Tanya Tagaq at Luminato 2014: deep, quintessential performance!

The Luminato festival in Toronto never fails to bring at least one revolutionary performance each June. Laurie Anderson, the Kronos Quartet, Einstein On The Beach are just a few.

This year, it was “Tanya Tagaq presents Nanook of the North”

Exhausted, hungry and thirsty after the performance, beautiful Tanya Tagaq took a moment to have her picture taken with myself (right) and friend Raz Constantine (left). Can you not love such an artist? Her new album, ANIMISM, was just released.


Here is what was promised in the festival’s program:

In 1922, filmmaker Robert J. Flaherty paved the way for the modern documentary with his contentious but momentous chronicle of a year in the life of Inuit Nanook and his family near the Arctic Circle, Nanook of the North. Now innovative throat singer Tanya Tagaq, known for her work with Björk and the Kronos Quintet, draws upon her family’s history in far northern Quebec and her own Nunavut childhood to reclaim Flaherty’s masterpiece. With music composed by Derek Charke, Tagaq unites with two equally celebrated musicians— violinist Jesse Zubot and percussionist Jean Martin—to reactualize the film’s silent images with emotive soundscapes.

Tanya Tagaq in concert with Nanook of the North was commissioned by TIFF Bell Lightbox as part of its film retrospective First Peoples Cinema: 1500 Nations, One Tradition.

The setup for Tanya Tagaq's show at Luminato. The movie was projected at the back and also in front of the artists: Tanya, iolinist Jesse Zubot, percussionist Jean Martin and another percussionist (not named on the festival site).
The setup for Tanya Tagaq’s show at Luminato. The movie was projected at the back and also in front of the artists: Tanya, violinist Jesse Zubot, percussionist Jean Martin and another percussionist (not named on the festival site).

I knew Tanya is putting up a show on stage – I remembered her performance with Kronos Quartet at Luminato 2007, when she introduced the rather static group of string players to stage movement, to great effect -) They were moving around her, surrounding her, following her.

So here she was again: barefoot, free flowing long hair, gesturing and following the story in the movie, and liberating those unearthly sounds that became her trademark.

And then breaking the pattern with sweet, ethereal passages  – a fascinating score composed by Derek Charke.

The show went on without a break for an hour.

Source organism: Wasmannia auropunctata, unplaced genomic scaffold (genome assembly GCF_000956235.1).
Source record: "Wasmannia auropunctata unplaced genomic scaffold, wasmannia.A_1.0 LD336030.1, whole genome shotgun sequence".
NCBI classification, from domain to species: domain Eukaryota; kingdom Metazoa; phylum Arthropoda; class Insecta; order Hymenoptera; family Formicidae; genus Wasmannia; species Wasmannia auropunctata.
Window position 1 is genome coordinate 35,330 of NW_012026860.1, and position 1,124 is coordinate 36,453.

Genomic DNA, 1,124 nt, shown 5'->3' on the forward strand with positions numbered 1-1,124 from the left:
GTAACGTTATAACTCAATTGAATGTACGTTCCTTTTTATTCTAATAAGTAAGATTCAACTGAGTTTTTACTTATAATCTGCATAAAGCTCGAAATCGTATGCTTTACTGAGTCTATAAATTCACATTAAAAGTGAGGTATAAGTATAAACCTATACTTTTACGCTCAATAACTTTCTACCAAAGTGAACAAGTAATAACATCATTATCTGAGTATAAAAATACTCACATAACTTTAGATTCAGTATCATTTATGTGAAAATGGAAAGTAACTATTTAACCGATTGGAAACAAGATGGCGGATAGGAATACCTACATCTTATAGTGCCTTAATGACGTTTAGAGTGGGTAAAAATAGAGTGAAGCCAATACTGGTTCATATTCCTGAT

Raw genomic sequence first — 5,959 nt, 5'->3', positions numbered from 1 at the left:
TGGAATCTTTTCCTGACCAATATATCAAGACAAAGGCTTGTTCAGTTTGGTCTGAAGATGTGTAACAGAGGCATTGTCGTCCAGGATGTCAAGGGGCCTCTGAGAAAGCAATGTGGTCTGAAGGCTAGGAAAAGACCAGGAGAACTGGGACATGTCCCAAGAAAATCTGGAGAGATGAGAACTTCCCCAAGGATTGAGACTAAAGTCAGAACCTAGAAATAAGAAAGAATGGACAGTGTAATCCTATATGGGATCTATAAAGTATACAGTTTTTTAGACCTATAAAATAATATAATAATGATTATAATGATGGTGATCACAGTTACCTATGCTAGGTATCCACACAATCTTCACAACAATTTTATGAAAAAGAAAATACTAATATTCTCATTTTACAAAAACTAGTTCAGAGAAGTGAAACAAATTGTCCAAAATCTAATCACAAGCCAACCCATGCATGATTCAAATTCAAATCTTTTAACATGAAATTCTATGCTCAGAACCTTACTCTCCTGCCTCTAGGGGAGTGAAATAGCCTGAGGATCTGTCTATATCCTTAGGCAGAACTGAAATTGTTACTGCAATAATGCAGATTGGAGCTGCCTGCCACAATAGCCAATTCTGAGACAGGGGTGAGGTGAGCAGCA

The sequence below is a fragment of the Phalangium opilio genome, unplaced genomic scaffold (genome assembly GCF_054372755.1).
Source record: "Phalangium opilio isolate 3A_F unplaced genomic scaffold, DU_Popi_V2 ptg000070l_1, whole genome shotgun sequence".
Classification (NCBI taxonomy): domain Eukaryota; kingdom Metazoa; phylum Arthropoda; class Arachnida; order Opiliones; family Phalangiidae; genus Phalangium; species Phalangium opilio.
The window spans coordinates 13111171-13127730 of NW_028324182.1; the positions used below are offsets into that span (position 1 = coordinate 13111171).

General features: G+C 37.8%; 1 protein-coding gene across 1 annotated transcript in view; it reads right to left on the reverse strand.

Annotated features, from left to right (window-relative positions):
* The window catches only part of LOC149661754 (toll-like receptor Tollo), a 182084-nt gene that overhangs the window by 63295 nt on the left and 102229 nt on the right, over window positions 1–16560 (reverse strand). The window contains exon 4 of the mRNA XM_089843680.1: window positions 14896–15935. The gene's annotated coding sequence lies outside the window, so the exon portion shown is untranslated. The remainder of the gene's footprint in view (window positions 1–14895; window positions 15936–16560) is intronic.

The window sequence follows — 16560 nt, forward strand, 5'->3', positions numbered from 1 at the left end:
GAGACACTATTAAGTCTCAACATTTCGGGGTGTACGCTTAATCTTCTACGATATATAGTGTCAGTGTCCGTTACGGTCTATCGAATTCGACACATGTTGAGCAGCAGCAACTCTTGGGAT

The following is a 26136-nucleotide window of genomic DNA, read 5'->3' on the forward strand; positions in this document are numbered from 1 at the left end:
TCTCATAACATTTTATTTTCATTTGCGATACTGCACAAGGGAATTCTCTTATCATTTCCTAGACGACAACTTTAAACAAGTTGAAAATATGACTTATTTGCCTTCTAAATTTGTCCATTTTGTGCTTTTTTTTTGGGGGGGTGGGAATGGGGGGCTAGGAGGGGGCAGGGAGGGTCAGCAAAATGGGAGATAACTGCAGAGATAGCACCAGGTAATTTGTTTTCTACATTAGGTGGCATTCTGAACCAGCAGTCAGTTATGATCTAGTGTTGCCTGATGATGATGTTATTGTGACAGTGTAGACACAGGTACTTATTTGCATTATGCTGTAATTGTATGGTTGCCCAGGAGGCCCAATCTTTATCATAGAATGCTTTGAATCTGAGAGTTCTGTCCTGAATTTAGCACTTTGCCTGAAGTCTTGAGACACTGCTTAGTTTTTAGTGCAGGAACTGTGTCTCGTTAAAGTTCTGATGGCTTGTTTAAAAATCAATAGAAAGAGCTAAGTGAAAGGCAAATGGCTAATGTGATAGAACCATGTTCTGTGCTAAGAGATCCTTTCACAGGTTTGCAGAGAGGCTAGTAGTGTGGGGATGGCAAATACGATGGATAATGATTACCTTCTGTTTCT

There are plenty of deep feelings in the movie even without the soundtrack: the life of eskimos – as it was described in 1922 when the movie came out – is a daily victory of life upon death. But when Tanya starts screaming and grunting at the killing of a seal, or howling when the alpha dog does in the movie….that’s powerful!

My friend Raz – an artist himself and son of artists – argued that the whole hour of concert was similar to 60 minutes of sexual climax, as it is with any artist reaching that far: it’s about  life winning over death, and sexuality is part of it. Totally agree.

As far as I’m concerned, starting today Tanya goes right up there with Meredith Monk in my list of essential artists.

Tanya surrounded by fans after the show
Tanya surrounded by fans after the show



Tanya Tagaq website.

Tanya Tagaq presents Nanook of the North

Nanook of the North wiki.


1 Comment

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  1. Nanook of the North. What many may not know, within the context of portrayal of Inuit living on the land, is Tagaq’s mother was born in a summer hut north Baffin Island. Kalluk (Tanyas grandfather) and Idlout (Lucy Idlout’s grandfather) with their families were the subjects of a lengthy documentary process by Doug Wilkinson in the 50’s. Some may recall the picture on the old 2 dollar bill where these land dwelling hunters were preparing to hunt narwhales (its from the doc ‘Land of the long day’ i believe). Years later the families were sent to Resolute Bay to assist the relocated Inuit from northern Quebec how to harvest marine mammals (the only source of food in the area). The post WW2 para military colonialist white ‘base’ in Resolute became a very difficult phase of assimilation for all the Inuit. Proud hunters and their families were employed at the lowest levels and social disrespect lead to many tragic events…..I say this in support of the North Baffin relocatees who were NOT offered compensation as were the ‘high arctic exiles’ from northern Quebec. Thank you.

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